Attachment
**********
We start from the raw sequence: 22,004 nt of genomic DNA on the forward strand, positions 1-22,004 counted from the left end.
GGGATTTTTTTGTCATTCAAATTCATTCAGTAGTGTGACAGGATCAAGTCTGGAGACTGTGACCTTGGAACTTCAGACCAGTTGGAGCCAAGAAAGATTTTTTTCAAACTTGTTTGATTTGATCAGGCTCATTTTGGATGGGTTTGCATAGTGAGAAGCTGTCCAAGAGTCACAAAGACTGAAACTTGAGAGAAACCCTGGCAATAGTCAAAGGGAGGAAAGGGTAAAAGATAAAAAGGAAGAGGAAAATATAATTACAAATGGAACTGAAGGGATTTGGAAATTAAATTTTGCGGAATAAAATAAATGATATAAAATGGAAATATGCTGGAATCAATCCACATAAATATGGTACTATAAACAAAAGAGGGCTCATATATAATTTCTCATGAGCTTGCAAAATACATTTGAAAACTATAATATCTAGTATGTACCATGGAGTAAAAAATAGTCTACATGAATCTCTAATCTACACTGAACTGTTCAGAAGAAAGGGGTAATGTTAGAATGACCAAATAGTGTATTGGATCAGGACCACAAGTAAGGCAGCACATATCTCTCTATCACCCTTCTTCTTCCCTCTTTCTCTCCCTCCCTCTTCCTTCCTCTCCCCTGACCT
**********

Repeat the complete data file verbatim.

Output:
We start from the raw sequence: 22,004 nt of genomic DNA on the forward strand, positions 1-22,004 counted from the left end.
GGGATTTTTTTGTCATTCAAATTCATTCAGTAGTGTGACAGGATCAAGTCTGGAGACTGTGACCTTGGAACTTCAGACCAGTTGGAGCCAAGAAAGATTTTTTTCAAACTTGTTTGATTTGATCAGGCTCATTTTGGATGGGTTTGCATAGTGAGAAGCTGTCCAAGAGTCACAAAGACTGAAACTTGAGAGAAACCCTGGCAATAGTCAAAGGGAGGAAAGGGTAAAAGATAAAAAGGAAGAGGAAAATATAATTACAAATGGAACTGAAGGGATTTGGAAATTAAATTTTGCGGAATAAAATAAATGATATAAAATGGAAATATGCTGGAATCAATCCACATAAATATGGTACTATAAACAAAAGAGGGCTCATATATAATTTCTCATGAGCTTGCAAAATACATTTGAAAACTATAATATCTAGTATGTACCATGGAGTAAAAAATAGTCTACATGAATCTCTAATCTACACTGAACTGTTCAGAAGAAAGGGGTAATGTTAGAATGACCAAATAGTGTATTGGATCAGGACCACAAGTAAGGCAGCACATATCTCTCTATCACCCTTCTTCTTCCCTCTTTCTCTCCCTCCCTCTTCCTTCCTCTCCCCTGACCT